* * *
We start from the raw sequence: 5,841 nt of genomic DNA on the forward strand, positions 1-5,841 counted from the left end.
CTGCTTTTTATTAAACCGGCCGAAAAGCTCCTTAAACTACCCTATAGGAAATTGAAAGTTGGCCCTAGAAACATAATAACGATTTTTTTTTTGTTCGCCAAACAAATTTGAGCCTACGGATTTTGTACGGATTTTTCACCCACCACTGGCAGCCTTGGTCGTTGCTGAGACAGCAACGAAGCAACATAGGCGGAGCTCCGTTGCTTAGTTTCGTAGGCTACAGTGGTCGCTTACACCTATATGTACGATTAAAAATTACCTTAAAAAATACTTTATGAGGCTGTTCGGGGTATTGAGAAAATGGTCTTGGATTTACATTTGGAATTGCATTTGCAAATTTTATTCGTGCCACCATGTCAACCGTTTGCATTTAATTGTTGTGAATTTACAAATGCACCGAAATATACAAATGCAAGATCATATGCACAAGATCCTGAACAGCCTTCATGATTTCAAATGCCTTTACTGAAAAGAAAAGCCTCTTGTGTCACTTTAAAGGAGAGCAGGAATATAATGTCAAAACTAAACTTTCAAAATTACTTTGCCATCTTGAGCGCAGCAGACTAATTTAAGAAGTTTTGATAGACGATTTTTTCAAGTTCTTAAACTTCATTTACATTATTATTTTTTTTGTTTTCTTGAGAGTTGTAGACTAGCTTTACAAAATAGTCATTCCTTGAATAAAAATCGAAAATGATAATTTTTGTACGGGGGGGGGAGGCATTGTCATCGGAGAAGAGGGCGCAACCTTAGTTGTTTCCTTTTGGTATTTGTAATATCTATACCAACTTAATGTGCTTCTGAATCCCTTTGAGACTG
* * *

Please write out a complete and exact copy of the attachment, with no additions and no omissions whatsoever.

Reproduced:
We start from the raw sequence: 5,841 nt of genomic DNA on the forward strand, positions 1-5,841 counted from the left end.
CTGCTTTTTATTAAACCGGCCGAAAAGCTCCTTAAACTACCCTATAGGAAATTGAAAGTTGGCCCTAGAAACATAATAACGATTTTTTTTTTGTTCGCCAAACAAATTTGAGCCTACGGATTTTGTACGGATTTTTCACCCACCACTGGCAGCCTTGGTCGTTGCTGAGACAGCAACGAAGCAACATAGGCGGAGCTCCGTTGCTTAGTTTCGTAGGCTACAGTGGTCGCTTACACCTATATGTACGATTAAAAATTACCTTAAAAAATACTTTATGAGGCTGTTCGGGGTATTGAGAAAATGGTCTTGGATTTACATTTGGAATTGCATTTGCAAATTTTATTCGTGCCACCATGTCAACCGTTTGCATTTAATTGTTGTGAATTTACAAATGCACCGAAATATACAAATGCAAGATCATATGCACAAGATCCTGAACAGCCTTCATGATTTCAAATGCCTTTACTGAAAAGAAAAGCCTCTTGTGTCACTTTAAAGGAGAGCAGGAATATAATGTCAAAACTAAACTTTCAAAATTACTTTGCCATCTTGAGCGCAGCAGACTAATTTAAGAAGTTTTGATAGACGATTTTTTCAAGTTCTTAAACTTCATTTACATTATTATTTTTTTTGTTTTCTTGAGAGTTGTAGACTAGCTTTACAAAATAGTCATTCCTTGAATAAAAATCGAAAATGATAATTTTTGTACGGGGGGGGGAGGCATTGTCATCGGAGAAGAGGGCGCAACCTTAGTTGTTTCCTTTTGGTATTTGTAATATCTATACCAACTTAATGTGCTTCTGAATCCCTTTGAGACTG